Getting Down to Brass Tacks: Can We Really Collaborate?

By September 30, 2014Market-Driven

Definition: Brass tacks are a type of pin or nail. The phrase to come (or get) down to brass tacks is sometimes used idiomatically to consider the basic facts of a situation. Source Wikipedia

In the 1990s suppliers had channel power. The formula for success seemed foolproof. A new product was launched, the ads ran on national TV and “poof” a new brand was created. This all changed with the disintermediation of national media.

During the next decade, the power shifted to the retailer. Consumers became more loyal to retail brands, and retailers increased the number of products manufactured and marketed as house brands. This trend spawned chains like Trader Joe’s, Walmart, Whole Foods Market, etc.

Today, with the acceptance of the mobile phone and digital media, the power has shifted to the shopper. Consumers want to shop anywhere, and buy in the way that they want to buy. The digital consumer often wants to shop online, pick up at the store, and conveniently manage returns. The e-commerce customer wants convenient delivery to the home.

With the shifts in power, the relationships in the value chain are morphing. Each year I go to the Consumer Goods and Technology (CGT) conference where speaker after speaker talks about retail/supplier collaboration. I usually sit in the back of the room and watch the event with a wry smile on my face. Why? I am a disbeliever. Collaboration is evasive. Today it is more talk than action. In this post I want to share what I think really needs to happen to spawn true collaboration.

What Is Collaboration?

I define collaboration as a lasting win/win value proposition for both parties. Today we have collaborative data sharing, and collaborate processes, but we seldom have what I term true collaboration.  Instead, we have had situations where one party wins at the expense of the other. In the 1990s the supplier won at the expense of the retailer. In the last decade the retailer won at the expense of the supplier. It is for this reason that I sit on the back row at most conferences watching, listening, and smiling.

Why Is It More Important Now?

As the bricks and mortar retailer is attacked by e-commerce pure plays—Amazon in North America, Alibaba in China, and Flipkart in India—assortment and excitement in the store become paramount to lure customers. They need the supplier more to drive excitement in the store. While many retailers are changing the role of the store to include services: pet grooming in PetSmart, clinics in CVS, cooking classes in Williams-Sonoma, etc.—this is not enough. The retailer needs the help of the supplier more than ever. It is for this reason that I have written a letter to the retail Chief Operating Officer below.

My Letter to the Retailer

Dear Retail Chief Operating Officer,

I have watched the evolution of consumer value chains for many years. I have studied the building of collaborative processes, and written about the shifts, and highlighted where we are gaining value. I know we have talked about collaboration for many years, but all I see is pilots: good intentions defined by fits and starts. In my research, I do not see that any retailer has really redefined value chains through collaboration. Based on what is happening in the industry and the need to drive excitement in assortment in the store, I would like to share three things I would do if I were you to build a collaborative framework to enable true collaboration between you and your suppliers.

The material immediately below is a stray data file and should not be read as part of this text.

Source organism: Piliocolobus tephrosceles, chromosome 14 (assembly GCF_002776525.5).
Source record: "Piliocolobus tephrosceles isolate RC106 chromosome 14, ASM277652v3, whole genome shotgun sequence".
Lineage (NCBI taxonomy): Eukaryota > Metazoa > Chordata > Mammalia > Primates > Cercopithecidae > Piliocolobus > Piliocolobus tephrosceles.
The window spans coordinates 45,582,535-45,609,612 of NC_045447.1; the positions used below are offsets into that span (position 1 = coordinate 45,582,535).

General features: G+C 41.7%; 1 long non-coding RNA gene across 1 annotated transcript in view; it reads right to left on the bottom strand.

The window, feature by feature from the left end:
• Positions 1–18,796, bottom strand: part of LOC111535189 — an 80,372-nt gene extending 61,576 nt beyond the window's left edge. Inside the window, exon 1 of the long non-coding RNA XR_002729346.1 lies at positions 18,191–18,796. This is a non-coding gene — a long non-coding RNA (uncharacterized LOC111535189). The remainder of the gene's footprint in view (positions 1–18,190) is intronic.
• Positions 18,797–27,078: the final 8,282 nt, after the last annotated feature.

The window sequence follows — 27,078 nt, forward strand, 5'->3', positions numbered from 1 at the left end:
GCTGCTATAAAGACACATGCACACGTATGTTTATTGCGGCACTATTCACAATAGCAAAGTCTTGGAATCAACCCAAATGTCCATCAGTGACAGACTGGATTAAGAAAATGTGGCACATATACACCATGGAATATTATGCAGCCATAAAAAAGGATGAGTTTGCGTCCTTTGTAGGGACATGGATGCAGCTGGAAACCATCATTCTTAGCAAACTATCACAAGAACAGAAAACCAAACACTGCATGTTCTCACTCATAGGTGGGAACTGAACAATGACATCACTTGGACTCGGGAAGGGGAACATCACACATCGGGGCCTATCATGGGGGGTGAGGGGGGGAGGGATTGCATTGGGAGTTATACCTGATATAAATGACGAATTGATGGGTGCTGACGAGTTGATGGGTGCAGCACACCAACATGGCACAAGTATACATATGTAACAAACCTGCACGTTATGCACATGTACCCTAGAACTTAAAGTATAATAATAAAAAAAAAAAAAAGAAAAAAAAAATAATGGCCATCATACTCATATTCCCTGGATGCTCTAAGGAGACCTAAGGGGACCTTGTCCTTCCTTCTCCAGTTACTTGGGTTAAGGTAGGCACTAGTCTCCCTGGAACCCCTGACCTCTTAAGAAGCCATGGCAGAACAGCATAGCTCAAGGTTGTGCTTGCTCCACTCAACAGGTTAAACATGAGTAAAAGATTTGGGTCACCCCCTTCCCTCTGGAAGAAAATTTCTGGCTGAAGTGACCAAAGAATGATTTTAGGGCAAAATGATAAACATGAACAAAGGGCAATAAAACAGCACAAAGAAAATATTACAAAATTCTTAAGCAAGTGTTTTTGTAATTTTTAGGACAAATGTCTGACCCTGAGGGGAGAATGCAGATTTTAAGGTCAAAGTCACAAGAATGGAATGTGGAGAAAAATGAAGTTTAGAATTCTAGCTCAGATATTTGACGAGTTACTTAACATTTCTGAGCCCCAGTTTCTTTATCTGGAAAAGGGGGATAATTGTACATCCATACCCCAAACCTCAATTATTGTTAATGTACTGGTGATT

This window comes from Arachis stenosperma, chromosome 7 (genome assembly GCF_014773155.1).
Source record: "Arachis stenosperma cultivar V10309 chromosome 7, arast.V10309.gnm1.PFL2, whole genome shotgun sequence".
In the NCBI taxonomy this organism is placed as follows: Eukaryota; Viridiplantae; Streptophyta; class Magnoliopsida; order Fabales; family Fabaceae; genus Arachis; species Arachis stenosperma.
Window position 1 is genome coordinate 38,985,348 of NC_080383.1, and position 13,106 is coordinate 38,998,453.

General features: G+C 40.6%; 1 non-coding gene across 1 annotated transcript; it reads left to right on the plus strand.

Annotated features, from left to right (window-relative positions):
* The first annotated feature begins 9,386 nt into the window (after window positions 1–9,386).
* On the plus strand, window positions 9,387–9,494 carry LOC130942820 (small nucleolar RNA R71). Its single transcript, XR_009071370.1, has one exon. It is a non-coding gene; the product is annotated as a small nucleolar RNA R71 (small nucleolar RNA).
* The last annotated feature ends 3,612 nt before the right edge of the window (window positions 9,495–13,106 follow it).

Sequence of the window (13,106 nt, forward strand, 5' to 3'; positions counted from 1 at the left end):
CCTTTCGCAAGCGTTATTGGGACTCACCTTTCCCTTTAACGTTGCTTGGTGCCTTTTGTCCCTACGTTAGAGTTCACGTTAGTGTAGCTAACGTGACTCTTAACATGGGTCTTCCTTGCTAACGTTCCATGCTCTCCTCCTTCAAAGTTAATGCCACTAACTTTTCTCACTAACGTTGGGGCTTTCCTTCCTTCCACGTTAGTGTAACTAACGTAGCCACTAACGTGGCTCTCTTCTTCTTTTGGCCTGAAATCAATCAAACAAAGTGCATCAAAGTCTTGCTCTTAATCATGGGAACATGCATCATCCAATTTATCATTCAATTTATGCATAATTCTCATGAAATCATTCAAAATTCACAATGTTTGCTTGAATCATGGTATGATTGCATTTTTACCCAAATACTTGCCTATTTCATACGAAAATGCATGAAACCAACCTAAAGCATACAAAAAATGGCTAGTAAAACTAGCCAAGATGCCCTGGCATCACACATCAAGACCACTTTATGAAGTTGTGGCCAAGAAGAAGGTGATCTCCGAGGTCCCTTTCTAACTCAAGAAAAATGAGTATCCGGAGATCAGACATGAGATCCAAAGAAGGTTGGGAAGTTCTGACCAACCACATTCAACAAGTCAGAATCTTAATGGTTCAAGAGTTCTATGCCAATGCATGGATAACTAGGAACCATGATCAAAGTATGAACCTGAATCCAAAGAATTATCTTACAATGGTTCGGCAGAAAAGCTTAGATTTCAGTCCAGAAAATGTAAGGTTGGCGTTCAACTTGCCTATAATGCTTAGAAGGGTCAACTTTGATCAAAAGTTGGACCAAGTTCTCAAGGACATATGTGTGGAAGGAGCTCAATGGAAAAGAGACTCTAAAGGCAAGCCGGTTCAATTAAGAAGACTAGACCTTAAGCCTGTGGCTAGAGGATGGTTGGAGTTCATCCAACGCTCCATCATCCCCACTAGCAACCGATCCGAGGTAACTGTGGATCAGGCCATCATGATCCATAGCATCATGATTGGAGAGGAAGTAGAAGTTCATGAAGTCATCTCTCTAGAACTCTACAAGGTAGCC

Figure 1. Data Sharing Mechanisms

1. Share Data Freely and Openly through a Private Network. Today, as shown in Figure 1, most retail data is shared through a portal. The most effective way to share data is through a  private network. Portals do not enable effective data sharing and support of collaborative practices. When data is shared through a portal it lacks a persistence layer. As things change there is no system of record. Today only 3% of retailers are using private networks for data sharing. I know that this takes investment,  but it is worth it in the long run. Consider the impact of Walmart’s Retail Link on Walmart.

Figure 2. Current State of Perpetual Inventory

2. Get Good at Data Sharing. Replenishment is fueled by an effective perpetual inventory signal. It anchors optimization engines for replenishment. The supply chain needs it. Without a perpetual inventory signal you will never be able to manage out-of-stocks and promotions. Today, as shown in Figure 2, 57% of retailers have a perpetual inventory signal in the warehouse, and 47% have a perpetual inventory signal in the store. Collaborative relationships need a good signal for inventory. It needs to be an accurate signal reflecting real-time changes as orders are shipped throughout the day. So, to be a collaborative trading partner, build a good perpetual inventory signal … there is no substitute for an accurate PI signal in supply chain excellence.

Additionally, get good at forecasting. Measure the Mean Absolute Percentage Error (MAPE) of your forecast and focus on driving improvement. Today there are only two retailers that have forecast accuracy that is good enough to drive value downstream for trading partners. Drive a difference. Own your data.

3. Take Your Hand Out of the Supplier’s Pocket. For many, deductions and penalties for performance have become a budget line item (often a profit center). And 84% of retailers charge for deductions with 1/3 of retailers having a budget for deductions with many taking them into income. As a result, it has become a systemic way of making money for the retailer which is a lose/lose. In this relationship no one wins. Suppliers cannot get to the root cause to solve problems, and revenue recognition is delayed. Instead, it becomes waste, or Muda, in the supply chain to track and manually audit. Instead, focus on clean transactions. Carrots drive better performance than sticks.

My advice. Own your own network. Focus on creating value and winning together. Isn’t that is what collaboration was supposed to be all about? If you get serious, I want to write your story in the new book that I am writing.